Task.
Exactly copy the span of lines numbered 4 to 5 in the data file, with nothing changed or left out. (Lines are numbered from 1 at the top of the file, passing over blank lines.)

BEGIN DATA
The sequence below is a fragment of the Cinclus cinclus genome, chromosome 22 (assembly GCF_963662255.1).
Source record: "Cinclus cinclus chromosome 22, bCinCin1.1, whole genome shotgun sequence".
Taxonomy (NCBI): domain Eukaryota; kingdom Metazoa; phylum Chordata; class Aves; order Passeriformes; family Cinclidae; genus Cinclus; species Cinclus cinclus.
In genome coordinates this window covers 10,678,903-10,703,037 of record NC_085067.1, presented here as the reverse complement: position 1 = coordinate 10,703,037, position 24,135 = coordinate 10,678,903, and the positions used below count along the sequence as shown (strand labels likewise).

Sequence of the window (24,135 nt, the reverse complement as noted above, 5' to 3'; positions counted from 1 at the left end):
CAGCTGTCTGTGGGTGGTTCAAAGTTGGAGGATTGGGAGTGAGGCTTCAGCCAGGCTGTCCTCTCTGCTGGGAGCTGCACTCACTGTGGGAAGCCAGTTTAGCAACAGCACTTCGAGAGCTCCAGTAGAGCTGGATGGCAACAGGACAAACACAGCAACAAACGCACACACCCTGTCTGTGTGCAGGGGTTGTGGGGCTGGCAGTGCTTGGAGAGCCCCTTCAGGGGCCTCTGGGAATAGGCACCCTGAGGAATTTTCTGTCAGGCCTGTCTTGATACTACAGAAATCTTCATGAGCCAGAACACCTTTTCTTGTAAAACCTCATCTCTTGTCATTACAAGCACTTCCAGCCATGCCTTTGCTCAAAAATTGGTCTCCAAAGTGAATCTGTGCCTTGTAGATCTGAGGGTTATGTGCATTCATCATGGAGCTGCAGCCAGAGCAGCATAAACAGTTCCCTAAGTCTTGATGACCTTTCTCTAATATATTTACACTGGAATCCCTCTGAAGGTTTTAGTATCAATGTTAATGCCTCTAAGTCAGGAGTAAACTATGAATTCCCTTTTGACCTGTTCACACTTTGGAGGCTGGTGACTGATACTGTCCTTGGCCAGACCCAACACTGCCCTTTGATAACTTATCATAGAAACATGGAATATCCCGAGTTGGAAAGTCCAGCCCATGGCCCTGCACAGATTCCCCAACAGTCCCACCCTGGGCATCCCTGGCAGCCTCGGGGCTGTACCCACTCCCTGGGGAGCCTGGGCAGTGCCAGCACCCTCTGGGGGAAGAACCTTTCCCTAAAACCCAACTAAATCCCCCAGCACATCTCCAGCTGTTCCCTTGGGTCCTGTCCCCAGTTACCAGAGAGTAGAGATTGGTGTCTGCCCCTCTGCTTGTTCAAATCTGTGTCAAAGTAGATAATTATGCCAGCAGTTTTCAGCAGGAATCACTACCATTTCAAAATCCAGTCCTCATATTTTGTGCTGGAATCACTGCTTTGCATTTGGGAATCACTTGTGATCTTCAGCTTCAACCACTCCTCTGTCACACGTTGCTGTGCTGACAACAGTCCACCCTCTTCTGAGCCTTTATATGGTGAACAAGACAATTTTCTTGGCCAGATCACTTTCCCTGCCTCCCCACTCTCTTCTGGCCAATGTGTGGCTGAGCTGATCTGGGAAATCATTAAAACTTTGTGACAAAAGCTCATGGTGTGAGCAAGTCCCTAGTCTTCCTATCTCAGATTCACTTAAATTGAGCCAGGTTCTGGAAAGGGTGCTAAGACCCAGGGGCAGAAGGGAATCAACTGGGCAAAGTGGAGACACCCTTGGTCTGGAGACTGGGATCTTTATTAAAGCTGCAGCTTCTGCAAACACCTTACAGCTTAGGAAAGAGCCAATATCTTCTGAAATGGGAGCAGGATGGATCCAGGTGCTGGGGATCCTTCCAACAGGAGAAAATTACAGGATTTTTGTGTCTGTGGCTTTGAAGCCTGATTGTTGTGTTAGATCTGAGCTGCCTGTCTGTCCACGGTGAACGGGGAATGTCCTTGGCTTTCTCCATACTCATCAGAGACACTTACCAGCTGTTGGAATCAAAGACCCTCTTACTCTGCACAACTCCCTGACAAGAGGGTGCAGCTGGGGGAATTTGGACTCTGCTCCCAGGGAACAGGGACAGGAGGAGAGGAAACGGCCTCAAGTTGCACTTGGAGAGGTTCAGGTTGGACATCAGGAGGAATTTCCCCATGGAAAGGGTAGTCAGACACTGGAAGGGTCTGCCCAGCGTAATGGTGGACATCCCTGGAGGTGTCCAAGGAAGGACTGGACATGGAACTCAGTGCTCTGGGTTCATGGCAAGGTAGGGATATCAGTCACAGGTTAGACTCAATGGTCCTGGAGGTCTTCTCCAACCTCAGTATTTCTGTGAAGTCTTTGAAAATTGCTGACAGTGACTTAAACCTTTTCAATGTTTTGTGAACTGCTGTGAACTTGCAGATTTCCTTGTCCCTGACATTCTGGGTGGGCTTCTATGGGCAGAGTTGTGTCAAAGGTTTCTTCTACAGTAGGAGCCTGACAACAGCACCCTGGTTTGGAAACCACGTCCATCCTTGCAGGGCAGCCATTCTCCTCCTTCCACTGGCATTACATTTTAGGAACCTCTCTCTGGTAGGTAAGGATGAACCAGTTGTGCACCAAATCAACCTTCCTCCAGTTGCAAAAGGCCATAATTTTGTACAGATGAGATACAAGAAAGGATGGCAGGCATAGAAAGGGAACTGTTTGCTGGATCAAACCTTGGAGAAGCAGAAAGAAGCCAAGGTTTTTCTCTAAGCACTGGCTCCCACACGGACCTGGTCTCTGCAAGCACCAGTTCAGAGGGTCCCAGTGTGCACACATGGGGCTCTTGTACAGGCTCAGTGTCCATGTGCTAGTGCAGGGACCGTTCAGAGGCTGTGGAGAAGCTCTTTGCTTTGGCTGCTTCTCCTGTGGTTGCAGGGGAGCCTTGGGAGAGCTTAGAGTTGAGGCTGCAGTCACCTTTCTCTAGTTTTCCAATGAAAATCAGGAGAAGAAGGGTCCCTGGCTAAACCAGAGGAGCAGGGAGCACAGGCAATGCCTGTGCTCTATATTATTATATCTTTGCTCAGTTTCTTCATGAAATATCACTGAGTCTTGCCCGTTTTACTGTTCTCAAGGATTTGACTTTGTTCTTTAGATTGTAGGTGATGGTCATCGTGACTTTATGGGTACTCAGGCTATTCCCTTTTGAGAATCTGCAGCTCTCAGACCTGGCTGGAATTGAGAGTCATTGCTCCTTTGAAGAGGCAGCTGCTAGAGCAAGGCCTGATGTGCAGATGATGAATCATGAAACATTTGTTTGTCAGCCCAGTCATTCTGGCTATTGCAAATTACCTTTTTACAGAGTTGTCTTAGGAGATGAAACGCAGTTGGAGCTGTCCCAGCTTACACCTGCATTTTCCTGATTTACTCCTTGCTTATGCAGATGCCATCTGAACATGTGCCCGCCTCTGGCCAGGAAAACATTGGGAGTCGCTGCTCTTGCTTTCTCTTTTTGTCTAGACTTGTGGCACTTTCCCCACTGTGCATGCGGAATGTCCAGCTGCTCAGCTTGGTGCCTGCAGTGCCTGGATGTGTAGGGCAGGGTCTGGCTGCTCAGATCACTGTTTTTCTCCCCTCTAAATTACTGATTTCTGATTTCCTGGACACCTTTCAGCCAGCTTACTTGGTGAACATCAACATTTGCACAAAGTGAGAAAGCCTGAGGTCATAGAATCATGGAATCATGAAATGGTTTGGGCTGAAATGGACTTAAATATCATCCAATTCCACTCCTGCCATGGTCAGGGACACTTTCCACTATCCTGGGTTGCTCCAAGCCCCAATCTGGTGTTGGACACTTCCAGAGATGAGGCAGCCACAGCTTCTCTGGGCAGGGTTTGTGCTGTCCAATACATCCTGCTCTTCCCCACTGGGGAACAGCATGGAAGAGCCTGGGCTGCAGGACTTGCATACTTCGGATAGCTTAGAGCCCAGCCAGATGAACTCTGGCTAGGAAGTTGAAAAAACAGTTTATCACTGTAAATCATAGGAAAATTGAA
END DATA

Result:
In genome coordinates this window covers 10,678,903-10,703,037 of record NC_085067.1, presented here as the reverse complement: position 1 = coordinate 10,703,037, position 24,135 = coordinate 10,678,903, and the positions used below count along the sequence as shown (strand labels likewise).

Sequence of the window (24,135 nt, the reverse complement as noted above, 5' to 3'; positions counted from 1 at the left end):